Reception and salesEdit

The album has received generally positive reviews, with many reviewers concluding that, while the album was very different from either of the two contributor other bands, the album was still good by its own merits. Allmusic gave it a 3.5 out of 5, concluding that the album's worth may vary depending on the listener's expectations, stating "Given the nature of their earlier collaborations, fans diving into Storm Corrosion expecting a sequel to Blackwater Park are going to be disappointed as they unexpectedly hit the shallow end of the pool, but even though the album doesn't sound much like the metal masterpiece, that doesn't make it unworthy of a listener's attention, and anyone open-minded enough to approach the project without any expectations will be quickly swept off into the spacious perennial twilight created by these two master craftsmen."[1] Revolver gave it an identical 3.5 out of 5 score for similar reasons, stating " Many Opeth and Porcupine Trees may be disappointed with the lack of heavy riffage, but those with open minds will find much to enjoy in this dense, atmospheric album".[2] The BBC praised the album as a "magnificently retro album", comparing it favorably to "drug-fuelled experimental avant-gardism of the 70s".[11] The Guardian gave the album a 4 out of 5, stating the album "...could confound and irritate as many as they enchant, but as an immersive journey into uncharted territory, Storm Corrosion is an unequivocal triumph."[12]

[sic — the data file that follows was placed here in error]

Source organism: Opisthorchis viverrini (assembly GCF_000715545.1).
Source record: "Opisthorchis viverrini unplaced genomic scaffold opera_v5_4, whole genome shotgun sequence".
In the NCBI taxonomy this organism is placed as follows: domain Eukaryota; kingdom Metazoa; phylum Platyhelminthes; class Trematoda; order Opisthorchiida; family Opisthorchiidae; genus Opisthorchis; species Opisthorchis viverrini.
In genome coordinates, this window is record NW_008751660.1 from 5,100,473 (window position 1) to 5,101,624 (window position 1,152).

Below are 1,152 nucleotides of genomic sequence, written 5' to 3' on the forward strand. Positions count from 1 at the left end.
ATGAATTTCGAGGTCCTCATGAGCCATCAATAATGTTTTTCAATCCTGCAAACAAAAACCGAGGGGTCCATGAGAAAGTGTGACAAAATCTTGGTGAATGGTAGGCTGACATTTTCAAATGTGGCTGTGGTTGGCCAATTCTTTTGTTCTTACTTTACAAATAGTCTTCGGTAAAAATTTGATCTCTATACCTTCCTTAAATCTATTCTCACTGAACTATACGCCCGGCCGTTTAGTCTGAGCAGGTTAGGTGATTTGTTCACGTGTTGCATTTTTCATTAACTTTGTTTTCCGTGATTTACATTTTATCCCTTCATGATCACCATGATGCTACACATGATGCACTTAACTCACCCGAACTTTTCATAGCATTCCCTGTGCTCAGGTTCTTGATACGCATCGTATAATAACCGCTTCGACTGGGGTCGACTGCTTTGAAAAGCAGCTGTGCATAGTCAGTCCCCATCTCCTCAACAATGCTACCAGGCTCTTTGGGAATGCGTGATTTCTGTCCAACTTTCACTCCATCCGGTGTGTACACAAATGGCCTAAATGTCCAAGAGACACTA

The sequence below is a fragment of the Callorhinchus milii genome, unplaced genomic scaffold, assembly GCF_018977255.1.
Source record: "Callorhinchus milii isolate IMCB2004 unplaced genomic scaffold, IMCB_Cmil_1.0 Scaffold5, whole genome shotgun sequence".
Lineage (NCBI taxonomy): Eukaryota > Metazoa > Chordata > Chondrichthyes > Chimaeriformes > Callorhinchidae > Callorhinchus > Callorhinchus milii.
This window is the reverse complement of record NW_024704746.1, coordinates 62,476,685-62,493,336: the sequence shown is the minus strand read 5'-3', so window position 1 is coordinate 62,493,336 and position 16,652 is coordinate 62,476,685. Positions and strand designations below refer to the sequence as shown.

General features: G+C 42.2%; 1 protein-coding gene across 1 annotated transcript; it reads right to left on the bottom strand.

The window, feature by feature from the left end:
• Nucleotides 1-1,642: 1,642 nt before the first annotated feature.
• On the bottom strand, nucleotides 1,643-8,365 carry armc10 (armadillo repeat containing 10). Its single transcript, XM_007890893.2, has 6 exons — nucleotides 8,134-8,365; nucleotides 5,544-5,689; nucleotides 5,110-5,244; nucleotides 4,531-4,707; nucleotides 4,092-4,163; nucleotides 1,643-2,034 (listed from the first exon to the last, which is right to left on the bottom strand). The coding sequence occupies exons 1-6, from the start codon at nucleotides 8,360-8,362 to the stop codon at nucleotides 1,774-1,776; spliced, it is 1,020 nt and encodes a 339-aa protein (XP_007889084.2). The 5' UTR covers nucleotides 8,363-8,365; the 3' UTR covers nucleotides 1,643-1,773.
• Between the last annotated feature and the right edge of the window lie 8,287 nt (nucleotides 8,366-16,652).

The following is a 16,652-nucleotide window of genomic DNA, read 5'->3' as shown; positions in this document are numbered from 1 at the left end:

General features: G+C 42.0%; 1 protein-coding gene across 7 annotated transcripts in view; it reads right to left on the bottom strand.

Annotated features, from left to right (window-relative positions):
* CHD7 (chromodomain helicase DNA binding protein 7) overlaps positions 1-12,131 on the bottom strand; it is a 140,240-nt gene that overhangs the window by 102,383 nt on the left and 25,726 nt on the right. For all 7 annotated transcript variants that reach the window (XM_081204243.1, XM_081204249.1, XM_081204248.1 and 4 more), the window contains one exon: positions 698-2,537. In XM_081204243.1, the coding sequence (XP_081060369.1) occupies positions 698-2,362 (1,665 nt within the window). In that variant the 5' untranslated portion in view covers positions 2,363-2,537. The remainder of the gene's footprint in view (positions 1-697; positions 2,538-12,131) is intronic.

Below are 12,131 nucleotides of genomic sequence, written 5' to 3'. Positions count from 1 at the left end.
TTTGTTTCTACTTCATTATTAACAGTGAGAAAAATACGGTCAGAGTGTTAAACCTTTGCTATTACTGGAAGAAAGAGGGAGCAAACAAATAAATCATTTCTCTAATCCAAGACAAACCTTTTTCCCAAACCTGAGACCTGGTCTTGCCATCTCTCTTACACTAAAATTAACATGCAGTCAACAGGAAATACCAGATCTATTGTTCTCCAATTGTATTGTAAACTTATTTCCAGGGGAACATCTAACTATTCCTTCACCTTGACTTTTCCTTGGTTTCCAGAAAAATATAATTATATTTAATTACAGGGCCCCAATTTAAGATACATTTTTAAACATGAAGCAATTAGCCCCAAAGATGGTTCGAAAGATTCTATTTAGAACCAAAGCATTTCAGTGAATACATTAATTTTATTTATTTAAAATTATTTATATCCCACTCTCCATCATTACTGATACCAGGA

Other reviewers were less enthusiastic to the album's sound, with Powerline magazine giving the album a 1.5 out of 5 rating, and calling it a "silly, self-indulgent, meandering 48 minutes of uninspired progressive noodling, and one that deserves to be quickly forgotten by fans of either founding musician."[3]

The album debuted at number 86 on the Canadian Albums Chart.[13]

The album was nominated for the Grammy Award for Best Surround Sound Album.[14]

Track listingEdit

All lyrics written by Steven Wilson except on "Ljudet Innan" which was written by both Wilson and Mikael Åkerfeldt [15], all music composed by Mikael Åkerfeldt and Steven Wilson.
Standard edition
No. Title Length
1. "Drag Ropes"   9:52
2. "Storm Corrosion"   10:09
3. "Hag"   6:28
4. "Happy"   4:53
5. "Lock Howl"   6:10
6. "Ljudet Innan"   10:16
Total length:

The limited edition contains:[16]

Double LP set: